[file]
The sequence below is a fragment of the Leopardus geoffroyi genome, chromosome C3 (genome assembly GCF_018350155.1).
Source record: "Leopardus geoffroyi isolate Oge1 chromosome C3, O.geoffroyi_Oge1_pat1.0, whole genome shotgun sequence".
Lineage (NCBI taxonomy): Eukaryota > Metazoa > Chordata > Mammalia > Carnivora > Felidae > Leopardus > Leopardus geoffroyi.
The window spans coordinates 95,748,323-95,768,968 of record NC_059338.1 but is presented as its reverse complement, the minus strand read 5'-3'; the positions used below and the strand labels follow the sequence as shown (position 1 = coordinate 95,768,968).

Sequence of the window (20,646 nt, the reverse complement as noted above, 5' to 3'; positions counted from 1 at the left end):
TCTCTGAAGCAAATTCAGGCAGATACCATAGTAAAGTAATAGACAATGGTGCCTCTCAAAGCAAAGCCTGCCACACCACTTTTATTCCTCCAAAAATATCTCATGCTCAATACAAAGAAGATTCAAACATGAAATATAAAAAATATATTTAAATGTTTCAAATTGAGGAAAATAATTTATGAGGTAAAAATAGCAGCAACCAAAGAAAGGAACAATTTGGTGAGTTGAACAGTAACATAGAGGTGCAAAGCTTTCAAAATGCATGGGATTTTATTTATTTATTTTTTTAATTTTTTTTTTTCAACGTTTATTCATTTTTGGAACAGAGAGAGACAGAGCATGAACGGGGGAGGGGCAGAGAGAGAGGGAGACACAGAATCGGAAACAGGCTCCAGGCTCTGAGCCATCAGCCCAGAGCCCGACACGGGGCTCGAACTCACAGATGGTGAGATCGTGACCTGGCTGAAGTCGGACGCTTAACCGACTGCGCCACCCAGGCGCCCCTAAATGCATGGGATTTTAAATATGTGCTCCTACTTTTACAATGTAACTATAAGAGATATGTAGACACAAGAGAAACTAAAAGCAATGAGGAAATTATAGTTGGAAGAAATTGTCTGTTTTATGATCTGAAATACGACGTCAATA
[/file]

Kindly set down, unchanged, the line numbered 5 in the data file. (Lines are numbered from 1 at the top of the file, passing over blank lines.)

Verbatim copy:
Sequence of the window (20,646 nt, the reverse complement as noted above, 5' to 3'; positions counted from 1 at the left end):